“Every day, we receive phone calls or e-mails that begin, ‘I just inherited (or acquired) a coin collection. What do I do?’ Unfortunately, all of us in the rare coin business have heard horror stories over the years about widows who sold their late husband’s collections at a fraction of the true value because they didn't have enough information. We've set up this new service so heirs can quickly get accurate information and find reputable dealers,” says Ron Guth, President of Professional Coin Grading Service (PCGS), one of the world’s largest, third-party rare coin authentication companies.

Guth adds that heirs easily can be confused and, unfortunately, taken advantage of when a coin collector passes away and leaves behind a collection but no information or directions about what to do with it. “Just because a coin is ‘old’ doesn't mean it’s rare or valuable. There are many 2,000-year-old ancient coins that can be readily purchased for $100 each, while some coins less than 100 years old are valued at tens of thousands of dollars or more. If you don't know rare coins, you'd better know your rare coin dealer,”     Accordingly, he has set up a new consumer education Website, www.PCGS.com/StartHere. Information at the site includes: how to determine what coins you have and what they are worth; how to get the best price for the coins if you decide to sell them; and advice about long-term storage if you decide not to immediately sell, or if you decide to become a collector.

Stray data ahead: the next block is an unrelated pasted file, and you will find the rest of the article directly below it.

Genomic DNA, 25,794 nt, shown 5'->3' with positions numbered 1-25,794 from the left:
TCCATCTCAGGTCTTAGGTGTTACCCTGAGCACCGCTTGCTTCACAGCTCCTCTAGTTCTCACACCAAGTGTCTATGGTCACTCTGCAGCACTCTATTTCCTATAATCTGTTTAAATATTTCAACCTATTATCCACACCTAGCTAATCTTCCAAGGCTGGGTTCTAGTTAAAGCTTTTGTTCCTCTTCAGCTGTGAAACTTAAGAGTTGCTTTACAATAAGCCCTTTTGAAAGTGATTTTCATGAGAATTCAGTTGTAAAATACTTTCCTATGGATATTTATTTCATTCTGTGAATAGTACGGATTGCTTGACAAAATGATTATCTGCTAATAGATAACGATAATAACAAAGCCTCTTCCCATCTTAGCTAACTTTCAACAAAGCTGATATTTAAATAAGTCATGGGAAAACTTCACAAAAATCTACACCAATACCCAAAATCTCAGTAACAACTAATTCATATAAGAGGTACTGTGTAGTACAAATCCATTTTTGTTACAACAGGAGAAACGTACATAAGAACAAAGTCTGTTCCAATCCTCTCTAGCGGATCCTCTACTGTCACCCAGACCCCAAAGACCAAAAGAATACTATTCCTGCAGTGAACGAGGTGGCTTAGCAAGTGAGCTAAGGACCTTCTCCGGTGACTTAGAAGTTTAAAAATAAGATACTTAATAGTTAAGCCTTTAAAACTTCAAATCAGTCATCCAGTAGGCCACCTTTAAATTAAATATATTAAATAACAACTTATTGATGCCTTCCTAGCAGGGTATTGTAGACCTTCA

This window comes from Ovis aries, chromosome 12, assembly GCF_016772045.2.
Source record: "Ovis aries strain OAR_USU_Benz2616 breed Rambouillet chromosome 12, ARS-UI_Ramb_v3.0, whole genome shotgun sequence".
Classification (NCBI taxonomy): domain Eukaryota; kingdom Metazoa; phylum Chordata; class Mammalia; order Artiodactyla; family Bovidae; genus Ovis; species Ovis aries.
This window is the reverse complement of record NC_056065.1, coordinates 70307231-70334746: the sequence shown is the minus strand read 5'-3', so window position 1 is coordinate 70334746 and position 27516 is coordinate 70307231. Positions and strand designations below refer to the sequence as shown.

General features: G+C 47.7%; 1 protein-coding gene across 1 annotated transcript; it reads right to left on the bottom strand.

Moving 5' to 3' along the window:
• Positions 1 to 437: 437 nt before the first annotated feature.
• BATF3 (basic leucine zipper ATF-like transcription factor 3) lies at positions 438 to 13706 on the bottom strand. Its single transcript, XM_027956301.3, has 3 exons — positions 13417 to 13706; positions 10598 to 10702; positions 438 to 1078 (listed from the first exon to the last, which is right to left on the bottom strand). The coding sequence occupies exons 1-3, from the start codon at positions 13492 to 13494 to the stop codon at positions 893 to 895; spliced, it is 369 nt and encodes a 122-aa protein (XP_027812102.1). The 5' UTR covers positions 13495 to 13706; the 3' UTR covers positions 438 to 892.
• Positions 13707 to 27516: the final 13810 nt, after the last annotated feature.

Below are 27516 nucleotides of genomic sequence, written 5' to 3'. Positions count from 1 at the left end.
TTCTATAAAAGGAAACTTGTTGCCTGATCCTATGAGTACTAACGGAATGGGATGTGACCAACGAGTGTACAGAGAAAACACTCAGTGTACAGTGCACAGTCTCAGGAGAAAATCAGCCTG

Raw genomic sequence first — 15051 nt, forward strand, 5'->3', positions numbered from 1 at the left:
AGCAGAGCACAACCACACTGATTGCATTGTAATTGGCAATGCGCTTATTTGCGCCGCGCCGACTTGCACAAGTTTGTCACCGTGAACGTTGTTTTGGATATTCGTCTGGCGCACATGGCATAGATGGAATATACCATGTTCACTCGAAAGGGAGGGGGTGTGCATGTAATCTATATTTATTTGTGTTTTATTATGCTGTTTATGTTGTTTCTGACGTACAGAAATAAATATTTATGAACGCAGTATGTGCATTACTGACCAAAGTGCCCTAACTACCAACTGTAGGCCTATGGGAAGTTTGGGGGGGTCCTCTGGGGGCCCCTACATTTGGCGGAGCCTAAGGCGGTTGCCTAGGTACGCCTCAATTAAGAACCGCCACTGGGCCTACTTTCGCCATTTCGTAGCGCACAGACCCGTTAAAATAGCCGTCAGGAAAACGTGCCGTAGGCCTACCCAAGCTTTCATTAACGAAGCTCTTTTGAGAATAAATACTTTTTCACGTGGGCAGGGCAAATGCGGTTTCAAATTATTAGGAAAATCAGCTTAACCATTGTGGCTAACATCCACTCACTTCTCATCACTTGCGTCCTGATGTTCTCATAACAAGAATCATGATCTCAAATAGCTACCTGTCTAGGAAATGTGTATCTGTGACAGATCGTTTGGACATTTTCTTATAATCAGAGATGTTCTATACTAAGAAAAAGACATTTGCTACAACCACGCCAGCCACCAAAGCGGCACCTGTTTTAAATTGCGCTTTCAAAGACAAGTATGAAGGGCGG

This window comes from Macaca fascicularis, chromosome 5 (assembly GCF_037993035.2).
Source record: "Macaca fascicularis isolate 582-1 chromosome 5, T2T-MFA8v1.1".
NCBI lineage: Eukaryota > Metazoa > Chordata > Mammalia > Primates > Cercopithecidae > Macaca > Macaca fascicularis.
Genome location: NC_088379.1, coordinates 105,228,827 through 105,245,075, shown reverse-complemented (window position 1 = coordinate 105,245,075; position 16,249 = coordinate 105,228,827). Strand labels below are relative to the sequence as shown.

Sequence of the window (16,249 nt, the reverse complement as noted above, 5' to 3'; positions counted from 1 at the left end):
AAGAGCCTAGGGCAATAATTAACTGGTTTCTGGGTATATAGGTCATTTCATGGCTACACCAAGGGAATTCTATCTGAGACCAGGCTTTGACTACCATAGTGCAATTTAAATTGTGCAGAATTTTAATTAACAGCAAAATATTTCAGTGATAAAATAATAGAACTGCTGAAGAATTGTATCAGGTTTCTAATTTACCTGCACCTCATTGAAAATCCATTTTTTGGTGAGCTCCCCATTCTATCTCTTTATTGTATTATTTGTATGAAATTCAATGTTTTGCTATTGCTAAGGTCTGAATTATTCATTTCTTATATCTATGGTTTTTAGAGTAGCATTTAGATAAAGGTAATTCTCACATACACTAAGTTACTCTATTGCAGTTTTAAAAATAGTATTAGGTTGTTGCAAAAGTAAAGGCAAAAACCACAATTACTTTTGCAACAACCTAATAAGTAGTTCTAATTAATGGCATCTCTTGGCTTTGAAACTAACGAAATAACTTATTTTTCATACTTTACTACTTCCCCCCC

Register or login for access to this item and much more

All Accounting Today content is archived after seven days.

Community members receive:
  • All recent and archived articles
  • Conference offers and updates
  • A full menu of enewsletter options
  • Web seminars, white papers, ebooks

Don't have an account? Register for Free Unlimited Access